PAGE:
Saturday, September 29, 2007

Private Equity Eats Avaya for $8.2 Billion and 3Com for $2.2B. Burp.

Money injection is happening in the data and telecom manufacture industry. This is happening because the industry is realizing that the two giants, Cisco and Microsoft, will dominate the exploding Unified Communications arena.
Read the news bellow:

From the original post at TechCrunch: "Two big private equity deals today. Shareholders finally approved the $8.2 billion buyout of Avaya by Silver Lake Partners and the Texas Pacific Group (not bad for an IP phone company that once was part of Lucent). And 3Com, the money-losing maker of computer networking equipment and competitor of Cisco Systems, has agreed to be acquired as well."

read more | digg story

Living "Off the Grid". How hard is it?

I am a big fan of the TV show Survivorman. I found on YouTube, a documentary on what it really takes to live "Off the grid" by the host of Survivorman (Les Stroud). It's 10 episodes and more than an hour long total... but very enjoyable.

For all 10 parts, follow this links: Off the Grid-- all parts 1 through 10

It is no secret that YouTube hosts a lot of copyrighted material that shouldn't be there without permission. Though I didn't upload the video, I am sharing the post with you. I hope this is OK with you, Les.

Friday, September 28, 2007

Careful with what you Web-2.0 about...

When engaging in Web 2.0 in your company, be careful with what Web 2.0 services you enroll to. The idea of getting your company into the big Web 2.0 wave, may get you off track and forget about security sometimes. You may safely use internal tools when constrained inside your company; the ones that you have to be careful with are external tools on the Internet that employees may use.

Some examples are: – online bookmarking: careful when bookmarking internal and confidential sites in public sites that share bookmarks
Blogger, etc – online blogs: careful when blogging about proprietary information and information that is not publicly available to the rest of the world.
Netvibes or Google RSS - Online RSS aggregators: careful when aggregating your company's internal feeds, you may be sharing internal and proprietary information with everybody.
Facebook or MySpace – Social networking: Again, just like blogs, careful with what you post about the company.

Like all security practices, common sense is the best defense. Think twice before posting something for everybody to read.

Has China finally matured?

A big networking company (3COM) is being acquired by a Chinese company (Huawei).... I wonder how this is going to work out? Is China a manufacturing ground, or is it shifting to an investing and truly mature business ground? Huawei is a pretty big company and key player in the Telecom Manufacturing industry.

Tuesday, September 25, 2007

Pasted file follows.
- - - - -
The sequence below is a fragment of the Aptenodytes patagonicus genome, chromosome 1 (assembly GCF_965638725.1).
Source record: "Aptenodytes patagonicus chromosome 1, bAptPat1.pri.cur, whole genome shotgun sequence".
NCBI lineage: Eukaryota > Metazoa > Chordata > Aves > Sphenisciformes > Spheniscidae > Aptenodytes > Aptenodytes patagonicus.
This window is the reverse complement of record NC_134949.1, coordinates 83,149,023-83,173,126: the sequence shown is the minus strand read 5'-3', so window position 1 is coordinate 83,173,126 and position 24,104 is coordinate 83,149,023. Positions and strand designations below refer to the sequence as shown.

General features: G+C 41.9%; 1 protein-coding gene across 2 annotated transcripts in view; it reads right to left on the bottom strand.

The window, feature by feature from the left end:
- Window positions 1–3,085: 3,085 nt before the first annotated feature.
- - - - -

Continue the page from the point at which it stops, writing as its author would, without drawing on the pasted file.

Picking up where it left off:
Web 2.0 in Video

Here's a video description of how the Web 2.0 is changing us, and how we need to change to survive.

Thanks prof Michael Wesh and YouTube.

Saturday, September 22, 2007

Generation Net

According to marketing theory there are several demographic cohorts. These group individuals with generational similarities based on birth year. They go from “Depression cohort” (born from 1912 to 1921), “Post-War cohort” (1928 to 1945), to the famous “Baby Boomers” (1946 to 1964), “Generation X” (1965 to 1976) to the latest “Generation Y” (1984 to 2001). According to Wikipedia, the key characteristics of the Generation Y’ers are the quest for physical security and safety, patriotism, heightened fears, acceptance of change, technically savvy, and environmental issues. Notice that they were born with the rise of the Internet. 

In my opinion, they don’t give enough emphasis on the rise of the Internet to Generation Y’ers. I believe that they should be called the “Generation Net” instead. Young adults that Google for information online, network socially using MySpace and Facebook, send emails rather than letters and Online Postcards rather than classic postcards. They understand what Java is, what Macromedia is used for and the importance of Adobe Acrobat Reader. They did homework reports using MS Word and used Excel for doing their physics graphs. They can find information online in a matter of minutes, sometimes seconds. In other words, they are ultra efficient – in part because of their multitasking practice when listening to the iPod while talking on the mobile phone and chatting with someone online.

For the workforce, Generation Y’ers (or Generation Net’ers, as I’d like to call them) represent the major source of momentum for economic growth. They are efficient and with a ton of energy. This generation will use collaboration as a main weapon of productivity. Every major company in the world ought to have a college graduate program in place to try to retain these individuals as soon as possible. Their potential is much greater than older employees looking for securing a job for life. However, the biggest beneficiaries are the Start-ups and SMB’s. All employees should have fresh ideas, highly effective and risky.